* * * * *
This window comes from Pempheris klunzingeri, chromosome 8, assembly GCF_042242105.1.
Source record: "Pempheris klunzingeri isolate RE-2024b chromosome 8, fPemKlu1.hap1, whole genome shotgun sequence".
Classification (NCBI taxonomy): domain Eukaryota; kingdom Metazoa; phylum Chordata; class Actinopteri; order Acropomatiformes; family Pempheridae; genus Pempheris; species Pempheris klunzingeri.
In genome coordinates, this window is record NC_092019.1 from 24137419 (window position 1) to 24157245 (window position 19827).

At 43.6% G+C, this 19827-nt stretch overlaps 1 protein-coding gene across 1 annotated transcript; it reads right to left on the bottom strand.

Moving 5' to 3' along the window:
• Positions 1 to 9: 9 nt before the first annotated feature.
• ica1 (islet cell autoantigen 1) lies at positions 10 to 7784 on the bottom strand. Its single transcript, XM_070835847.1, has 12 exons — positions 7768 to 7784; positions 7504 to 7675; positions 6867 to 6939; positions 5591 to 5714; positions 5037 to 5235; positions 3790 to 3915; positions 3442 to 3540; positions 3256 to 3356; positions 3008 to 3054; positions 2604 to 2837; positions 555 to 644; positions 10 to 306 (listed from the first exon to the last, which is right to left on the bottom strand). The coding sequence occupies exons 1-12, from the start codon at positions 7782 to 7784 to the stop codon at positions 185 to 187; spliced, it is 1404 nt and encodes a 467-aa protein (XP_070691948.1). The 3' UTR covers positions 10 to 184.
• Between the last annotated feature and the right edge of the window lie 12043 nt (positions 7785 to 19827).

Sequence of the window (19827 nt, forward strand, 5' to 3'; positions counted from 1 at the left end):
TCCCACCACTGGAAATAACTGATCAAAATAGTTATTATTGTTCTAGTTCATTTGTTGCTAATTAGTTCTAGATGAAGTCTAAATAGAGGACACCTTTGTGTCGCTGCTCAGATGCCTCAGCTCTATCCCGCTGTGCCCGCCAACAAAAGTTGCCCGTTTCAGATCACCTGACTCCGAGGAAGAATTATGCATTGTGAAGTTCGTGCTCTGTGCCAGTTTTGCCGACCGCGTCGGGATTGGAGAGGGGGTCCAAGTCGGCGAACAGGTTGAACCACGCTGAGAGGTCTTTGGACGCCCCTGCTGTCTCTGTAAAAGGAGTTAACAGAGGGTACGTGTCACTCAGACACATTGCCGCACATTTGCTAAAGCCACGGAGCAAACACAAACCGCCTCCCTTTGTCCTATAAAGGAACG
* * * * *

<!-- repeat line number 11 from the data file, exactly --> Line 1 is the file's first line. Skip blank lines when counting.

TCCCACCACTGGAAATAACTGATCAAAATAGTTATTATTGTTCTAGTTCATTTGTTGCTAATTAGTTCTAGATGAAGTCTAAATAGAGGACACCTTTGTGTCGCTGCTCAGATGCCTCAGCTCTATCCCGCTGTGCCCGCCAACAAAAGTTGCCCGTTTCAGATCACCTGACTCCGAGGAAGAATTATGCATTGTGAAGTTCGTGCTCTGTGCCAGTTTTGCCGACCGCGTCGGGATTGGAGAGGGGGTCCAAGTCGGCGAACAGGTTGAACCACGCTGAGAGGTCTTTGGACGCCCCTGCTGTCTCTGTAAAAGGAGTTAACAGAGGGTACGTGTCACTCAGACACATTGCCGCACATTTGCTAAAGCCACGGAGCAAACACAAACCGCCTCCCTTTGTCCTATAAAGGAACG